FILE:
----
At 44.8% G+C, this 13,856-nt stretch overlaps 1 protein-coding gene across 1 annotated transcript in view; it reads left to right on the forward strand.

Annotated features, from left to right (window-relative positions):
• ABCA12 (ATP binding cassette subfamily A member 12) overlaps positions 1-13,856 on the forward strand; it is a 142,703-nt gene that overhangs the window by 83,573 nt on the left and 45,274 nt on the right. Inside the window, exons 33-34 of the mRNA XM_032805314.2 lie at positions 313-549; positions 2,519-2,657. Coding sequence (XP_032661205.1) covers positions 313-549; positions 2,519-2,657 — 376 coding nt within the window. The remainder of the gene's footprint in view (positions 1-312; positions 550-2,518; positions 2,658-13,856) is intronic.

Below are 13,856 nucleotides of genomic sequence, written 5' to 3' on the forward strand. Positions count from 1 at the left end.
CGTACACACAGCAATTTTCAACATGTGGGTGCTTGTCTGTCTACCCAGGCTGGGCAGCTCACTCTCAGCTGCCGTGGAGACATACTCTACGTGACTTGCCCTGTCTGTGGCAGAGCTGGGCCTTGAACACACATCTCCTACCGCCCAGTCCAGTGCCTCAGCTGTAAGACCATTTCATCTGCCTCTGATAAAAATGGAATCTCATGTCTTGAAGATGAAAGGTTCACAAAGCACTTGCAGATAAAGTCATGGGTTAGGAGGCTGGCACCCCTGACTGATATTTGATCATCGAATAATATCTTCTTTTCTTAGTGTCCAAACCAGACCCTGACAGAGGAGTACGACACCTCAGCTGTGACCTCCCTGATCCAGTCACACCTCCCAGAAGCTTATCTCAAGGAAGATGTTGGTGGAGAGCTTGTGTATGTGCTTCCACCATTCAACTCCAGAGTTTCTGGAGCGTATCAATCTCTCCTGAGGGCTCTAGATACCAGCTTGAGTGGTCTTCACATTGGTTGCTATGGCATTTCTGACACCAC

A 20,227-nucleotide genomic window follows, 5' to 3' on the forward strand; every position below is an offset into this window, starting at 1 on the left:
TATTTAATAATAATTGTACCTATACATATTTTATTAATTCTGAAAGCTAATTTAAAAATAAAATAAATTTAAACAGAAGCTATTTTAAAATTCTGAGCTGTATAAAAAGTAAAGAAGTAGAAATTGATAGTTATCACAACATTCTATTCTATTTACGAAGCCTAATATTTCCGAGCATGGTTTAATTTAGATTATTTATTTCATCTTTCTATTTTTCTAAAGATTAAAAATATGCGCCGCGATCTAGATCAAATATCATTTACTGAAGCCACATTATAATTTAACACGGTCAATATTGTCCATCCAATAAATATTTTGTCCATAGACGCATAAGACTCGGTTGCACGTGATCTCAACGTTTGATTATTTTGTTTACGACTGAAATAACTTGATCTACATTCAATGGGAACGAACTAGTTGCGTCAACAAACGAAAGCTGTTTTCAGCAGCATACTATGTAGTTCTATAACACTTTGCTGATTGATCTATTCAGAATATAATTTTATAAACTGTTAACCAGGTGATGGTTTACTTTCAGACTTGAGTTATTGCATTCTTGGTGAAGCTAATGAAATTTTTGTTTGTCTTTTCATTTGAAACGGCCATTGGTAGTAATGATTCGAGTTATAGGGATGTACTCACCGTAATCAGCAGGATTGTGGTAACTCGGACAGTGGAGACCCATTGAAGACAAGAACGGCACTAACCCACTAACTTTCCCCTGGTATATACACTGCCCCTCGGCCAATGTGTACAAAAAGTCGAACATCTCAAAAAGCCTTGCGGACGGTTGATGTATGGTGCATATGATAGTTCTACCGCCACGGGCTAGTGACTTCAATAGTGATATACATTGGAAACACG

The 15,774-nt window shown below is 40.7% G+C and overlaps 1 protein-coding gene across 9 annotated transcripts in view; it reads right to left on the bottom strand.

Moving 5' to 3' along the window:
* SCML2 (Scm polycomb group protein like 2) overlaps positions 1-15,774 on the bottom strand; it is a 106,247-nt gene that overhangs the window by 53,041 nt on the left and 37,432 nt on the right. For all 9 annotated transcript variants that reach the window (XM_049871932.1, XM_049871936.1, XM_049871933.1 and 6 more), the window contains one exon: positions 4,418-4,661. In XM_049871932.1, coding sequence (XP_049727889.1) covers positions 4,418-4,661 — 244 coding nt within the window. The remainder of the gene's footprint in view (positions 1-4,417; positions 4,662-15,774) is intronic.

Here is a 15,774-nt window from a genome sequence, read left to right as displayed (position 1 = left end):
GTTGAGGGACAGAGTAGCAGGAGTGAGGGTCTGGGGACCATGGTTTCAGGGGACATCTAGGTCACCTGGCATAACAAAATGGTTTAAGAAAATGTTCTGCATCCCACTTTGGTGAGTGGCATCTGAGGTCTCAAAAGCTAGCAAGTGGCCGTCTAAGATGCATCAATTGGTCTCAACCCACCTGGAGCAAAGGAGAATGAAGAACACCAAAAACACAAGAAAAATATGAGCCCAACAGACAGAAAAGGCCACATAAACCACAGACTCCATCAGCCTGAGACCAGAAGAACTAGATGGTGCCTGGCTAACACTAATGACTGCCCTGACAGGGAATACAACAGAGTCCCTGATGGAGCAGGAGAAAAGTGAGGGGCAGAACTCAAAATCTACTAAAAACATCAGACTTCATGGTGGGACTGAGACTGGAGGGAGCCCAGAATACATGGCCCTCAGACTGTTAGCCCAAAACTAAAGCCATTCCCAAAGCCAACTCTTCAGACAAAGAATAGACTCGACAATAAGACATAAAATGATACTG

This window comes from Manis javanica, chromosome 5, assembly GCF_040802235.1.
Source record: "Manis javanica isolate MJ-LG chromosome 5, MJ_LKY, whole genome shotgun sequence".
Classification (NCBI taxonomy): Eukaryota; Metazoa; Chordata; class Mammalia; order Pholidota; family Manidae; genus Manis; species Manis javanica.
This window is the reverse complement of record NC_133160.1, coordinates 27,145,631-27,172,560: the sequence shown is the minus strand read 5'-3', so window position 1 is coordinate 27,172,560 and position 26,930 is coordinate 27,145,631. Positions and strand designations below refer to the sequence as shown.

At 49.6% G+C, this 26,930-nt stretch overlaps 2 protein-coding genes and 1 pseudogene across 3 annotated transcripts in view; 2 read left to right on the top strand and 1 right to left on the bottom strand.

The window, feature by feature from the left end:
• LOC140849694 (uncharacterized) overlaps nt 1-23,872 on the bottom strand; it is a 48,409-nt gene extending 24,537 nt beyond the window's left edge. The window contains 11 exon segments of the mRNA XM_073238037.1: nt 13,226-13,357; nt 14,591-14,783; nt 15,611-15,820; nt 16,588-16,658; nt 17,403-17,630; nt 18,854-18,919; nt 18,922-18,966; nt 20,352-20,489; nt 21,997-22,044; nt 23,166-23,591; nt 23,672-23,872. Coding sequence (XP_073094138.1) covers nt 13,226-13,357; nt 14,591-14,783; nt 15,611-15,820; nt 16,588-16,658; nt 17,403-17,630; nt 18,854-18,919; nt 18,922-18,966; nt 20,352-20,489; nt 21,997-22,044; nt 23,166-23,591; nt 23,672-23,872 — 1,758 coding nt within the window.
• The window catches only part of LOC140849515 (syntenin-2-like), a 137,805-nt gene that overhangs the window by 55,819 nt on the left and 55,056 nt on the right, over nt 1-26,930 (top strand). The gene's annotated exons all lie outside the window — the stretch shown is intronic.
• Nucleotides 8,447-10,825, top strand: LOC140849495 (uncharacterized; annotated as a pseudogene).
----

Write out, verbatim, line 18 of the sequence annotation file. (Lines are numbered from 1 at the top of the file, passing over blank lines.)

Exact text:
The window, feature by feature from the left end: